The Irish government want to attract more international students by 50% and the number of English languages schools by 25% in the next five years.
The move is in stark contrast to the situation in the UK where visas for international students are being cut back and language schools are under scrutiny because of concerns about bogus institutions that exist as nothing more than visa providers.
However, the Irish government has also launched a new immigration regime for international students, is reforming entry requirements and imposing safeguards to prevent abuse of the system.
The Irish move, called Investing in Global Relationships, hopes to increase the worth of the international education sector to the Irish economy from the current €900 million annually to €1.2 billion by 2015.
The strategy was launched by Taoiseach Brian Cowen, Tánaiste and Minister for Education, Mary Coughlan and Minister for Justice Dermot Ahern. Cowen said this ‘very important’ strategy was about setting out a pathway for Ireland in what is a very competitive area, to become a world-class provider of international education.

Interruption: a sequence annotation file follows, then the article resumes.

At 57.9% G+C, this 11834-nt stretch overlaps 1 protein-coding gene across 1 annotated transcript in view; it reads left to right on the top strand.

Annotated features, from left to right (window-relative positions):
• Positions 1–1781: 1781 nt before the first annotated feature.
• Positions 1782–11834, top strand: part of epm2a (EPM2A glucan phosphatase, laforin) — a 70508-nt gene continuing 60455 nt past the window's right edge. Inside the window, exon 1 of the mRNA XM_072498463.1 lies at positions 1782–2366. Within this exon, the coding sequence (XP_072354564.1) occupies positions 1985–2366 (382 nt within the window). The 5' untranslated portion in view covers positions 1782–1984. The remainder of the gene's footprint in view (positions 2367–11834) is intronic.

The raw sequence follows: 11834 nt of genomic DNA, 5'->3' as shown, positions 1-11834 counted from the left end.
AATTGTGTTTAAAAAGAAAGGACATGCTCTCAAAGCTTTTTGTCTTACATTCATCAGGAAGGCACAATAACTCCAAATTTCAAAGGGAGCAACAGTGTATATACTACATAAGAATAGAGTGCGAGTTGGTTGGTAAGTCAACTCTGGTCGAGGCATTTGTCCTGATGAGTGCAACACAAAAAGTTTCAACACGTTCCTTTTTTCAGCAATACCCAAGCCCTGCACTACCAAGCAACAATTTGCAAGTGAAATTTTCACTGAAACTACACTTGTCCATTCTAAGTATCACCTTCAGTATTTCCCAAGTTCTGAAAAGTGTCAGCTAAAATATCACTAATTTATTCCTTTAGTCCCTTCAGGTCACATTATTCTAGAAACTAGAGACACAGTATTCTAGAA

‘We have a very well regarded education system as we know. We have had a tradition of people coming from abroad coming to be educated here. This is a very highly competitive area of activity in terms of how many countries are promoting their comparative advantages,’ Cowen added.
At present there were 17,000 full time students who come to Ireland from abroad, or about 10% of the total full time student population and the aim is to increase that to 25,500 by 2015.
‘We have this year over 100,000 English language students who have come to Ireland. We want to make sure that that’s built up to 120,000 by 2015. Action plans and initiatives to underpin how these targets can be achieved are set out in the strategy that we have devised and which has been approved by Government,’ the Taoiseach said.